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State lawmakers miss the deadline for budget, talks still ongoing

harrisburg_capitol.jpg
Matt Rourke
/
AP

On today’s episode of The Confluence: We hear the latest about the state budget; a worker and union organizer with Planned Parenthood of Western Pennsylvania shares what they're seeing following the repeal of Roe v. Wade; and a conversation about how school buildings can become more climate-resilient.

Today’s guests include: Stephen Caruso, capitol reporter with Spotlight PA; Jocelyn K., a union representative with Planned Parenthood of Western Pennsylvania; and Vivian Loftness, researcher and professor of architecture at Carnegie Mellon University.

State lawmakers return this week to negotiate the budget after missing June 30 deadline
(0:00 - 7:14)

Having missed the deadline to approve a new budget, the state legislature decided not to meet in full session over the holiday weekend and instead return this week. So far, no concrete agreement has been made. Stephen Caruso, capitol reporter for SpotlightPA, says Republican lawmakers and their staff have been meeting with the governor’s team.

Lawmakers are currently parsing out how much of their multibillion-dollar surplus they plan to spend. Gov. Tom Wolf proposed his plan for the budget in February, but members of the state house and senate did not get the ball rolling until May.

“It is like a college student trying to work on a term paper,” says Caruso. “They might think about it a little bit beforehand and might do a little bit of research, but they're not going to actually sit down and cut the whole deal or write the whole paper until it's probably about two or three days beforehand”

While both Democrats and Republicans agree that some of the surplus should be saved into the rainy day fund, both sides want their priorities funded. Gov. Wolf wants to boost education funding, but GOP lawmakers hope the governor will sign off on looser regulations for charter schools and the natural gas industry.

Western Pennsylvania Planned Parenthood call centers see increased traffic following “Dobbs” decision
(7:19 - 14:23)

Planned Parenthood of Western Pennsylvania is expected to become a hub for abortions for nearby states that have restricted access to abortion, while still serving their Pennsylvania clients.

Jocelyn K., a representative with UE 696 Planned Parenthood of Western Pennsylvania workers, says they’ve seen a dramatic increase in calls with some out-of-state callers looking to reschedule appointments in Pittsburgh and others looking to access contraceptives. They work at the call center and as a healthcare assistant.

Planned Parenthood workers in the region are also in the midst of bargaining a contract, after voting to unionize last May. She says that the union has allowed workers to respond to the sudden increase in demand.

“Right now, the situation would have been far worse without the union,” says Jocelyn. “We've already stepped up and tried to alleviate the current staffing crisis, post [Roe’s overturn] by coordinating coverage, working extra shifts and overtime, and covering multiple positions throughout the workday where there's shortages.”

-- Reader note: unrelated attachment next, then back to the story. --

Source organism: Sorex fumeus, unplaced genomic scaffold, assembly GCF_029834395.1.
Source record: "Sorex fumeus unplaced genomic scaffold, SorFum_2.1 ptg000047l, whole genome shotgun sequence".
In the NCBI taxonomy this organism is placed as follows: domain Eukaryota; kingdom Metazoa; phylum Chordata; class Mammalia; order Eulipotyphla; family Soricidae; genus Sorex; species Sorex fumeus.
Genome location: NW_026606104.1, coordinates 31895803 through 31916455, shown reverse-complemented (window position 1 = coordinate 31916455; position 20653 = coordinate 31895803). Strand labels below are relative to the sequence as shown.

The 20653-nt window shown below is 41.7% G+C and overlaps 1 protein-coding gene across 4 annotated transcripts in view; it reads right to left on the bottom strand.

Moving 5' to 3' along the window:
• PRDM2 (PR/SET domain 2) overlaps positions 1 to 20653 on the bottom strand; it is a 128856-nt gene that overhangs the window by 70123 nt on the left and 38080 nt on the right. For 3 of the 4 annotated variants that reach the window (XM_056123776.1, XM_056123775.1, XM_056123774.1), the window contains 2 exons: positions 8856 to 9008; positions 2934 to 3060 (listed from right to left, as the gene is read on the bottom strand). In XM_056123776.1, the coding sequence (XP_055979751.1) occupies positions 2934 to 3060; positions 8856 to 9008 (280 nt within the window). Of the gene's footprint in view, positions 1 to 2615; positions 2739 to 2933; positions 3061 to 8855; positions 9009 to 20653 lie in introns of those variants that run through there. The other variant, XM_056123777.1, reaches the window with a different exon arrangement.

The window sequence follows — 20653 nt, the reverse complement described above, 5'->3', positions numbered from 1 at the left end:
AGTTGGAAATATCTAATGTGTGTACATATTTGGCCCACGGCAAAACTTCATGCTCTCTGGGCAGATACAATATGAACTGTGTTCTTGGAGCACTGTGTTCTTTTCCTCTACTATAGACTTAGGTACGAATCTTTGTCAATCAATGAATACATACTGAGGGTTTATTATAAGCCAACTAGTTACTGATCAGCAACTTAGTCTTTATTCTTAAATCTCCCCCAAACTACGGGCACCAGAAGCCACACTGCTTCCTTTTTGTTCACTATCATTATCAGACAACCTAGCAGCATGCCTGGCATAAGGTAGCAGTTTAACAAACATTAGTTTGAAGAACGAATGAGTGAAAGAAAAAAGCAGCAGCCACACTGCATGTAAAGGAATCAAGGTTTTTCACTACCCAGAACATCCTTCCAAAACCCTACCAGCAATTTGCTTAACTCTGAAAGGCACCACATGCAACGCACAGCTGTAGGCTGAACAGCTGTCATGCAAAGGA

Jocelyn believes a contract will be reached soon.

How school buildings can be altered to combat rising temperatures
(14:27 - 22:30)

The two final days of PPS’s school year were half days, not because it was the end of term, but because it was too hot. Temperatures that week were expected to go above 90 degrees, and not all school buildings have air conditioning.

Vivian Loftness, an architecture professor and co-director for the Center for Building Performance and Diagnostics at Carnegie Mellon University, says facilities such as air conditioning are often underprioritized by school districts.

Aside from air conditioning, many schools have inefficient windows, which trap heat in classrooms. Even the dark color of some roofs can contribute to higher temperatures.

“The facilities at schools [have often been underfunded], partly because we want to hold on to the caliber of our teachers and the technologies that the students rely on, and the schoolbooks,” says Loftness. “But the buildings are incredibly important to the health and the performance of kids and teachers.”

Loftness says investments should come from the state level to weatherize school buildings. She believes that these efficiency changes will also help school districts lower their energy bills.

The Confluence, where the news comes together, is 90.5 WESA’s daily news program. Tune in Monday to Thursday at 9 a.m. and 7:30 p.m. to hear newsmakers and innovators take an in-depth look at stories important to the Pittsburgh region. Find more episodes of The Confluence here or wherever you get your podcasts. 

Kevin Gavin is the host of WESA's news interview program "The Confluence." He is a native Pittsburgher and served as news director for 90.5 WDUQ for 34 years. Since the sale of the radio station by Duquesne University to Pittsburgh EPM, Inc. (now Pittsburgh Community Broadcasting Corp.), he served as Executive Producer of Special News Projects prior to being named as host of "The Confluence" five years ago. kgavin@wesa.fm
Marylee is the editor/producer of The Confluence, the daily public affairs show on WESA. She got her start in journalism at The Daily Reveille and KLSU while attending Louisiana State University. She took her passion for audio journalism to UC Berkeley's graduate program and worked in public radio at WPR in Madison, WI, and WOSU in Columbus, Ohio.
Laura Tsutsui is a producer for The Confluence, WESA's morning news show. Previously, she reported on the San Joaquin Valley with the NPR affiliate station in her hometown of Fresno, California. She can be reached at ltsutsui@wesa.fm.
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